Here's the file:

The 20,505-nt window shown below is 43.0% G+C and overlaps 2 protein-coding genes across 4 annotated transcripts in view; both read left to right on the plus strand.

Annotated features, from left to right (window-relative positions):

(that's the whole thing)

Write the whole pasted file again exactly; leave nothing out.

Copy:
The 20,505-nt window shown below is 43.0% G+C and overlaps 2 protein-coding genes across 4 annotated transcripts in view; both read left to right on the plus strand.

Annotated features, from left to right (window-relative positions):